Mathmatician Mary Jackson, the first Black woman engineer at NASA poses for a photo at work at NASA Langley Research Center in 1977 in Hampton, Va. Photo: Bob Nye/NASA/Donaldson Collection/Getty Images

NASA will rename its headquarters in Washington, D.C., after Mary Jackson, the agency's first Black female engineer, administrator Jim Bridenstine announced Wednesday.

Why it matters: Jackson was among the significant figures in NASA's history, serving in the computing unit during the space race while it was still segregated. Jackson — along with three other Black women, Katherine Johnson, Christine Darden and Dorothy Vaughan — was depicted in the 2016 film "Hidden Figures."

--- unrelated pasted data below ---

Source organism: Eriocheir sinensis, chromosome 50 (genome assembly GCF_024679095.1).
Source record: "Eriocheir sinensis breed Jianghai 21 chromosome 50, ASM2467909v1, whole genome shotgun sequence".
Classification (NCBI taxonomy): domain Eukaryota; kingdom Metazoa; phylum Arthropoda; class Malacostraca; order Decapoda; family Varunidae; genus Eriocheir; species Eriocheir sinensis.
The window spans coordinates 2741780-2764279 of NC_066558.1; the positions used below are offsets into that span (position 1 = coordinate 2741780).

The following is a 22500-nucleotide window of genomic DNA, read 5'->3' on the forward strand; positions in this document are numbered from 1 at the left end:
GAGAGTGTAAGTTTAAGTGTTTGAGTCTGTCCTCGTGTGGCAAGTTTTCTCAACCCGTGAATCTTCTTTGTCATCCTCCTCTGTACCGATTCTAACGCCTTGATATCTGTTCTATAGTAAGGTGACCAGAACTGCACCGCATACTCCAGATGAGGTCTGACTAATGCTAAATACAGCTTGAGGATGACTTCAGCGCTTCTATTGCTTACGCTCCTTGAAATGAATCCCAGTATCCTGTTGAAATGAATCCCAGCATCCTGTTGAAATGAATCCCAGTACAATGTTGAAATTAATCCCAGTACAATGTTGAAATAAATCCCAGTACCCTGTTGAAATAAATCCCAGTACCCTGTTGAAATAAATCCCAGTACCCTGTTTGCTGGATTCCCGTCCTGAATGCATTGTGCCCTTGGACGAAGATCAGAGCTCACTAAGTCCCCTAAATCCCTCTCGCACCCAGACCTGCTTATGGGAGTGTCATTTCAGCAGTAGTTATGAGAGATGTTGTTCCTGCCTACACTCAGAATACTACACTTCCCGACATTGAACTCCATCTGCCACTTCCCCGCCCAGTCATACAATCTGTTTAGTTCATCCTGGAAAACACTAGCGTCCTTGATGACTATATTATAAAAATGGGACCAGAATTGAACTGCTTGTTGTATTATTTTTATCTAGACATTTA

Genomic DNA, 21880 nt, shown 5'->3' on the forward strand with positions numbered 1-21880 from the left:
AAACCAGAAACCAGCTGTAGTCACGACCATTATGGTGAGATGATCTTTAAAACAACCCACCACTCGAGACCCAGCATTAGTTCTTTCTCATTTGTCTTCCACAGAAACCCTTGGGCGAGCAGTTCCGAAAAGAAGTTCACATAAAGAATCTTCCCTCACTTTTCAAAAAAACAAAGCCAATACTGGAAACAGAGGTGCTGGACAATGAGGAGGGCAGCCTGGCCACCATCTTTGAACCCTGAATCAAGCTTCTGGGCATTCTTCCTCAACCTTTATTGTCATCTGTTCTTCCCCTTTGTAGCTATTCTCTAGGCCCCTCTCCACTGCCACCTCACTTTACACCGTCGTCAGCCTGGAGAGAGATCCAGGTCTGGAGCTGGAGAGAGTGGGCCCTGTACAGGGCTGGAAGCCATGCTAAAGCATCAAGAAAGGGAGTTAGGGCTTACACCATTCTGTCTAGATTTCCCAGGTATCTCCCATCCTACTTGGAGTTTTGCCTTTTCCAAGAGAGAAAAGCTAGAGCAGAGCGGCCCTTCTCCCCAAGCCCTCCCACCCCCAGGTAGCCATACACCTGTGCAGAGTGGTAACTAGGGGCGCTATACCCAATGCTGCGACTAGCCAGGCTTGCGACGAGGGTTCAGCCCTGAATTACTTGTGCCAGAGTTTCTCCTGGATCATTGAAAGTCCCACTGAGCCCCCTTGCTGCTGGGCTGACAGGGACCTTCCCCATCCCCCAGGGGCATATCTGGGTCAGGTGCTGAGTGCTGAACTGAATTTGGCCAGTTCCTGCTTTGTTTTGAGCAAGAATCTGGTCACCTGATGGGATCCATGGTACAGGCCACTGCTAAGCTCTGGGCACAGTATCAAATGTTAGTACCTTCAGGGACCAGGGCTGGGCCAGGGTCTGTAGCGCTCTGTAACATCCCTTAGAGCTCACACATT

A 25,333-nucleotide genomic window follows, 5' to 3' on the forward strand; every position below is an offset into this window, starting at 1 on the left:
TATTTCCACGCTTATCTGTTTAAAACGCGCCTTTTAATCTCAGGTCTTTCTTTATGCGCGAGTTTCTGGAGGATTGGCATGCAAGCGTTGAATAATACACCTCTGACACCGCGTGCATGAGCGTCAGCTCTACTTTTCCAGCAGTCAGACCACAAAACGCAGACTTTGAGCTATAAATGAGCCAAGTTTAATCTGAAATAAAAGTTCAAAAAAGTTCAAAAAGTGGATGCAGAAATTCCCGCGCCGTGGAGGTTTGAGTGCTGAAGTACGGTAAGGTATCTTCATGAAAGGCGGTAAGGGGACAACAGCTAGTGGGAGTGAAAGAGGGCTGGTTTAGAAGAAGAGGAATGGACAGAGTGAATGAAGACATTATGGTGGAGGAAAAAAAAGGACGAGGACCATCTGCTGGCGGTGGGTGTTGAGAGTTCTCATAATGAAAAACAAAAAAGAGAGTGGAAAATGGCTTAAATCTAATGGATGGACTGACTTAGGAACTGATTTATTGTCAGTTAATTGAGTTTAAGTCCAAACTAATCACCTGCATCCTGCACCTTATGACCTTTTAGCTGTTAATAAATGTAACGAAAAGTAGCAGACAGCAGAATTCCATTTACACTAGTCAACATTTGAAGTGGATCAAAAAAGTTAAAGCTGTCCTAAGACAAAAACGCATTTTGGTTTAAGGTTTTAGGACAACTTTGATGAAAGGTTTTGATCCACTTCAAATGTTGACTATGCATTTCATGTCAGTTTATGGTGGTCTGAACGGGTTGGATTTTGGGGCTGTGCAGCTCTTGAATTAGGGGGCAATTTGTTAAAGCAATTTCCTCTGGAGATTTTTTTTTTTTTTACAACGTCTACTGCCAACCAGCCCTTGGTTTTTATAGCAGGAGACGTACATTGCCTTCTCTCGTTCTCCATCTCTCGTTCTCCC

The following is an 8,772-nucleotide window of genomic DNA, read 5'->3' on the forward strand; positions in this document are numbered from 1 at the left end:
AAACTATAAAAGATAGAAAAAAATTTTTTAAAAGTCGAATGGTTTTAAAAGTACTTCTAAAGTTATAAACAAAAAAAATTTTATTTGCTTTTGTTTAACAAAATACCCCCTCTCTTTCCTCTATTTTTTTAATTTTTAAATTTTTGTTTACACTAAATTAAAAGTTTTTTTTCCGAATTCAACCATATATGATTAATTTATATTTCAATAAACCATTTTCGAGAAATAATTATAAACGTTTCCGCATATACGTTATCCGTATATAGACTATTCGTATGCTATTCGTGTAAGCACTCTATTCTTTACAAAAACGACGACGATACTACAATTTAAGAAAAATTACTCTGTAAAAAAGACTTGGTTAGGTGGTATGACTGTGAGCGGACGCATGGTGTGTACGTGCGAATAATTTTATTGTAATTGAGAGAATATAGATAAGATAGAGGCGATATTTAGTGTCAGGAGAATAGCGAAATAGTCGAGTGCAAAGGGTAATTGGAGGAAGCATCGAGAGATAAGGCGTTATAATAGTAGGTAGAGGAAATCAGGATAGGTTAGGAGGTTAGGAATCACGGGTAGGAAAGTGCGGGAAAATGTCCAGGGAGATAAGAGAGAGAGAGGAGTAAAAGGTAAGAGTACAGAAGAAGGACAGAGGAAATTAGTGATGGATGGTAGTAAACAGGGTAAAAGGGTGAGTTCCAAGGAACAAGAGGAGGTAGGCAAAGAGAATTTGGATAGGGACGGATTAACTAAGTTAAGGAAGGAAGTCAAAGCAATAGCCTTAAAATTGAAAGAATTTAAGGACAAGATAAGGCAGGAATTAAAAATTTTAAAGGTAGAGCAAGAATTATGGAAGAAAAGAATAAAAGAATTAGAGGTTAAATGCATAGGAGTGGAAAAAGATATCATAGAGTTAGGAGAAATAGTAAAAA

• NASA renamed the street in front of its headquarters building "'Hidden Figures Way" in 2019 to commemorate the trio's achievements.

What he's saying:

“Mary W. Jackson was part of a group of very important women who helped NASA succeed in getting American astronauts into space. Mary never accepted the status quo, she helped break barriers and open opportunities for African Americans and women in the field of engineering and technology.”
“Today, we proudly announce the Mary W. Jackson NASA Headquarters building. It appropriately sits on ‘Hidden Figures Way,’ a reminder that Mary is one of many incredible and talented professionals in NASA’s history who contributed to this agency’s success. Hidden no more, we will continue to recognize the contributions of women, African Americans, and people of all backgrounds who have helped construct NASA’s successful history to explore.”
— Jim Bridenstine in a news release

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